Get a branded restaurant to help out in building your credibility.
“So when I sold my wine, I had sold it to Cipriani Wallstreet, which is one of the best restaurants in New York - where the average bill is about $300 per table for two. The reason I sold to them is because I wanted to build credibility for my wine and I wanted my sales reps to use this in their pitch that yes, New York Cipriani Wall Street stocks my wine” said Sid
You can have one of the famous steakhouses pour your value wine so that you can build credibility and even the smaller restaurants will seek your wine as well, considering that it’s also stocked by some of the most credible brands out there.
Once you have a good rapport and reputation within branded restaurants and you have a good number to add to your portfolio, approach famous restaurants and pitch your wine to them. You can leverage the placement of your wine in branded restaurants in your presentation, and you can also offer good promotional programmes like mentioned above to make your pitch more valuable.
Pro Tip: When you’re pitching to restaurants, show them your portfolio of the branded and famous restaurants that hold your wine. Don’t tell them stories about your wine or winemaker - but tell them more about which other restaurants are selling your wine. Also make sure that the restaurant next to the one you’re pitching isn’t selling your wine - as all restaurants want a unique offering for their customers in their area.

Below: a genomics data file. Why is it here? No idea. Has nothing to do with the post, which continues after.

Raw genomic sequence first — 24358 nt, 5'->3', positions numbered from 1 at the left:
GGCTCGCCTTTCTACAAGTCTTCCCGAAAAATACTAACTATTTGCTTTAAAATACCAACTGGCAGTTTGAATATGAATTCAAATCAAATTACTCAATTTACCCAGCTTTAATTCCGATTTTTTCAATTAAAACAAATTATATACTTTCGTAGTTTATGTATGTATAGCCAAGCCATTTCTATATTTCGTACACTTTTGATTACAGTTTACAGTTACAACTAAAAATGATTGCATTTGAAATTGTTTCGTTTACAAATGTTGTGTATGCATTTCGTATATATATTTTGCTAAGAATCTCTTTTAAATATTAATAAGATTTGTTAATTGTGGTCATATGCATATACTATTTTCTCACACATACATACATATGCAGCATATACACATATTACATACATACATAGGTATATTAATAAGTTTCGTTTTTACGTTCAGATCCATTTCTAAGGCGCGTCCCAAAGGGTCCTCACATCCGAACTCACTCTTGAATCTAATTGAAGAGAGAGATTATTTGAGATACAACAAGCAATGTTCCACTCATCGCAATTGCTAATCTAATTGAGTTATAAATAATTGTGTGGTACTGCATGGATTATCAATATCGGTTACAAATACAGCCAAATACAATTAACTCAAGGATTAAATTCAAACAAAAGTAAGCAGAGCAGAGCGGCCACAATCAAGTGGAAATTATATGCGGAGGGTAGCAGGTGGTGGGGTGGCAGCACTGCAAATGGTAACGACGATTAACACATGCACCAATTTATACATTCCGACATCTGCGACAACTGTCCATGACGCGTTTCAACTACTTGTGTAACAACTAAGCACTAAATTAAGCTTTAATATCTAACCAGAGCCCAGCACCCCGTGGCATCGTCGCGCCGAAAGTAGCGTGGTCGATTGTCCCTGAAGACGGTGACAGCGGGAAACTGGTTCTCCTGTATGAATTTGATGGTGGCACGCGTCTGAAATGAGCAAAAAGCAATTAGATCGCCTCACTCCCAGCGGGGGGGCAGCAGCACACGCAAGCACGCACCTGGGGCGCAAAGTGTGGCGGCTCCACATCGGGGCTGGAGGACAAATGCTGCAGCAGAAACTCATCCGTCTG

Have your office/winery work from both ends. Yes you have to reach out to small and medium restaurants by pitching your product from door-to-door, but at the same time you can have your office generate leads for you. National chains are also always easy to open and more effective to open from an office rather than knocking on doors.
If you have national accounts, then it’s time to start national distribution. You can pitch to chains such as Olive Garden, or other Steakhouses. It’s super important that after you build your brand regionally; you need to start finding distribution networks which are easy for the restaurant to grasp from.
Sommeliers and wine directors have a lot of say in the industry, so make sure that they like your wine and are ready to back it. Industry experts are always helpful when it comes to spreading the word about a wine or even recommending your wine to a certain restaurant. If you can get one of the top sommeliers to recommend your wine to a restaurant, then you’ve hit a homerun.
Make sure you get in touch with sommeliers and hold tastings and training programmes for them and their staff. This will give you a more personal relationship with them and they’ll also see you genuinely caring to work towards increasing both theirs and your sales. If you keep a sommelier and their staff happy, and you have a good quality wine that offers good value, then you’re good to go.
“By following these 10 tips, I increased my wine sales from 0 to 2 million in approximately four years and built a viable on-premise presence for my brand” concluded Sid Patel.